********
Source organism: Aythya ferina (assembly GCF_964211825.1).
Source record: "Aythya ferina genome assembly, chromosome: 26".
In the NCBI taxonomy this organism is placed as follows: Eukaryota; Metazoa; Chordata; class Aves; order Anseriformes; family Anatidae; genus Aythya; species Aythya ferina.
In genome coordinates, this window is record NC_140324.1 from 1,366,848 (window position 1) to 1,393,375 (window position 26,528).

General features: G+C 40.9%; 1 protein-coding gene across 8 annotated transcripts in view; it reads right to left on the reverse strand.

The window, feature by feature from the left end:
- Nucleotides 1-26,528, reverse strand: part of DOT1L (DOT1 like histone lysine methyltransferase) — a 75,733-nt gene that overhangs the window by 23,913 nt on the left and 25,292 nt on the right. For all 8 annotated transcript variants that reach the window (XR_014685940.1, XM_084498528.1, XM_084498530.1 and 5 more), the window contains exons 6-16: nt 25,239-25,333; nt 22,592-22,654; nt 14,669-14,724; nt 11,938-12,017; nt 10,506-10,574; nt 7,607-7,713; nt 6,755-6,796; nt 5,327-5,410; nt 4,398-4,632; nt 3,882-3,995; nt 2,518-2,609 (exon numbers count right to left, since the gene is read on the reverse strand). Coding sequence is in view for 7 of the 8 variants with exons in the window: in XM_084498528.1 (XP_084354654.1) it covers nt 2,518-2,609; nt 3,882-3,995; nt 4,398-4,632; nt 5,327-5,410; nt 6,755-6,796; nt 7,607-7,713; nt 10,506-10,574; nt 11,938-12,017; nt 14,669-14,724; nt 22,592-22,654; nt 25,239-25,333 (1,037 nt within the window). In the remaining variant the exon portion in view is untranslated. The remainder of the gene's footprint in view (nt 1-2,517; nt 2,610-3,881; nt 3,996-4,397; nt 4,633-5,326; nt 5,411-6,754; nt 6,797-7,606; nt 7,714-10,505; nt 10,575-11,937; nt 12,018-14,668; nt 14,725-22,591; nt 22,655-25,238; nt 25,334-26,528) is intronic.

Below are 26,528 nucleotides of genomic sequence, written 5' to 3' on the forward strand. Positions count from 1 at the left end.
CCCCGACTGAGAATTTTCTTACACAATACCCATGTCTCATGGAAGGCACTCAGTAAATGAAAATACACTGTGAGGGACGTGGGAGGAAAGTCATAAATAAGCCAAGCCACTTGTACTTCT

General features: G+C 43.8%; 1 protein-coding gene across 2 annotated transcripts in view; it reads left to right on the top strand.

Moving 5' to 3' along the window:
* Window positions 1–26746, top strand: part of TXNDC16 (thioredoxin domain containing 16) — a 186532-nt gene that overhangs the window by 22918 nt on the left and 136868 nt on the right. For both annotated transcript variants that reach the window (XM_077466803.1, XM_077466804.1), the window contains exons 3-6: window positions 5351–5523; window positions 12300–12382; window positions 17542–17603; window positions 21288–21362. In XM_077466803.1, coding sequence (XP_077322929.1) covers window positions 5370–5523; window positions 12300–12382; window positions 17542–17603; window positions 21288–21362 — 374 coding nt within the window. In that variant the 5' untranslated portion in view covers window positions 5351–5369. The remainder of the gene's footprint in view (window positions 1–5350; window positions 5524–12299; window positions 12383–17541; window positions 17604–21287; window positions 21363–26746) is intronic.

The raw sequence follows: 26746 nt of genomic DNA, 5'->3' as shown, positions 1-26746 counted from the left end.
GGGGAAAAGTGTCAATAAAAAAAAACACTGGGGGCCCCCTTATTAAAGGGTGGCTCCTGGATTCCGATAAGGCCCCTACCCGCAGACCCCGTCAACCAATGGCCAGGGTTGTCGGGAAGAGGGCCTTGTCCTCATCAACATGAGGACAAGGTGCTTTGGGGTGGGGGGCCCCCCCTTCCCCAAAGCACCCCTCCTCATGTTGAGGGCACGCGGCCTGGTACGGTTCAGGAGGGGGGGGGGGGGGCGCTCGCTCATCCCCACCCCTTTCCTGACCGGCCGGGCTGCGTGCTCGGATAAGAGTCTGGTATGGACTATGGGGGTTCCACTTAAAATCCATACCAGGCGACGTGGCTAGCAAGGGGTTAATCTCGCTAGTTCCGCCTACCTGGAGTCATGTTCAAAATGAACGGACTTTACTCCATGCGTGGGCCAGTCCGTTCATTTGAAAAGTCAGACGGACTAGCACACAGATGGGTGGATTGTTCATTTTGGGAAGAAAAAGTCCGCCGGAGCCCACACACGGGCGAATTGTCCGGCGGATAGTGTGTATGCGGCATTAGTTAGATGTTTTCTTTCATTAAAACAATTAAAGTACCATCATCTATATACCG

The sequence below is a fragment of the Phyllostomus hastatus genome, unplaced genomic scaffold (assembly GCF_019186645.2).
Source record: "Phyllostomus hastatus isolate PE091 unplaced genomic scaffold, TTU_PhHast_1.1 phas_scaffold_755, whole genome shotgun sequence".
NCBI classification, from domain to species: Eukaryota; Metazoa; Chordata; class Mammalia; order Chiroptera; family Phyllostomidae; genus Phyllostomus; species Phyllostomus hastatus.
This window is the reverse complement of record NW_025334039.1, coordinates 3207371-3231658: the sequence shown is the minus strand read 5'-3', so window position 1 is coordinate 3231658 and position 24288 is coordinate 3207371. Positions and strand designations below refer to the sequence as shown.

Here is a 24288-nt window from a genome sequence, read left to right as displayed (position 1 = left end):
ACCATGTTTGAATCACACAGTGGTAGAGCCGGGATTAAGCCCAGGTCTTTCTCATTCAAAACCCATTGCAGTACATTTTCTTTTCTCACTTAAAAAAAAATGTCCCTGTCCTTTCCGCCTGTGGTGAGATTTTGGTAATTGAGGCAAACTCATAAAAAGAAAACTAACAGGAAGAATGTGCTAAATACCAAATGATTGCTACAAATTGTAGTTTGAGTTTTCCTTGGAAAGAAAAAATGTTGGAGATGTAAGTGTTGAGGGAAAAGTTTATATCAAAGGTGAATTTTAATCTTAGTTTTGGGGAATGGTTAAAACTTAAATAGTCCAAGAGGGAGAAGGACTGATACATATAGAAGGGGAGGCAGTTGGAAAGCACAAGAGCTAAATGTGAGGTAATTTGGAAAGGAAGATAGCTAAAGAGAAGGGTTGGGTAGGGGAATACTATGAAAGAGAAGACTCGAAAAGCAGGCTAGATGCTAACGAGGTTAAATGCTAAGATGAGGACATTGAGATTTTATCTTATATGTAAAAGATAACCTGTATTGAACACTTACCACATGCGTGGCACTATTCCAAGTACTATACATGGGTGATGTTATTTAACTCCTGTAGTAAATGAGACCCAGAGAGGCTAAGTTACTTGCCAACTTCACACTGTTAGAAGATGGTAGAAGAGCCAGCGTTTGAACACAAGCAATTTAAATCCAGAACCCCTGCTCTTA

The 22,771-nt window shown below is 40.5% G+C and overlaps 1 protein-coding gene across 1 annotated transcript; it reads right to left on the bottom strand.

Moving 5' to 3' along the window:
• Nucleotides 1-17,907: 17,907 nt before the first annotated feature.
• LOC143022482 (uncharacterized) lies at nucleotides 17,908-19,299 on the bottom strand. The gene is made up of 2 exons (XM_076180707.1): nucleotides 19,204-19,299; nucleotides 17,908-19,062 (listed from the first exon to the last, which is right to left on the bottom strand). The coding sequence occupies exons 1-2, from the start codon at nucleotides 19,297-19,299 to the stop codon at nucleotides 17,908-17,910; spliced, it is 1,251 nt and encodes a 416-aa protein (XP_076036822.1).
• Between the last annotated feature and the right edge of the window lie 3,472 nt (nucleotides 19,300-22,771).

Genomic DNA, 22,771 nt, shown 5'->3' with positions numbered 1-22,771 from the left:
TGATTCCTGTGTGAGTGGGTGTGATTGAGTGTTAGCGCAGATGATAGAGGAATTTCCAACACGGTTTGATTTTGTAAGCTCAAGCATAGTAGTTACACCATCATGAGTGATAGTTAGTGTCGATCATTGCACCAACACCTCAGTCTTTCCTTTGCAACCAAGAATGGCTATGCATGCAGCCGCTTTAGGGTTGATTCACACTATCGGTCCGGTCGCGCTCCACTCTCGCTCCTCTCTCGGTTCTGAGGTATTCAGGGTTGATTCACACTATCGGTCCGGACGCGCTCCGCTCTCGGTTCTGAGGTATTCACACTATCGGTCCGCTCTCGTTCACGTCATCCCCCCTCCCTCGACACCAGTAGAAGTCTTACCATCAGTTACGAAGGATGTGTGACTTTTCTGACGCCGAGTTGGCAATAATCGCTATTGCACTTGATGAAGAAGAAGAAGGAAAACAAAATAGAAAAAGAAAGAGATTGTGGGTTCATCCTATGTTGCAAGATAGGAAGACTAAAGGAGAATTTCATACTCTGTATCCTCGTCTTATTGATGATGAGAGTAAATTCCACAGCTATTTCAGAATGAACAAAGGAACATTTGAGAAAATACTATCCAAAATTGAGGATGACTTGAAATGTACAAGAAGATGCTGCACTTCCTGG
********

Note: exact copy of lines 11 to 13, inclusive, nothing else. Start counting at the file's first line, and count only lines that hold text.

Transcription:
Moving 5' to 3' along the window:
* Window positions 1–26746, top strand: part of TXNDC16 (thioredoxin domain containing 16) — a 186532-nt gene that overhangs the window by 22918 nt on the left and 136868 nt on the right. For both annotated transcript variants that reach the window (XM_077466803.1, XM_077466804.1), the window contains exons 3-6: window positions 5351–5523; window positions 12300–12382; window positions 17542–17603; window positions 21288–21362. In XM_077466803.1, coding sequence (XP_077322929.1) covers window positions 5370–5523; window positions 12300–12382; window positions 17542–17603; window positions 21288–21362 — 374 coding nt within the window. In that variant the 5' untranslated portion in view covers window positions 5351–5369. The remainder of the gene's footprint in view (window positions 1–5350; window positions 5524–12299; window positions 12383–17541; window positions 17604–21287; window positions 21363–26746) is intronic.

The raw sequence follows: 26746 nt of genomic DNA, 5'->3' as shown, positions 1-26746 counted from the left end.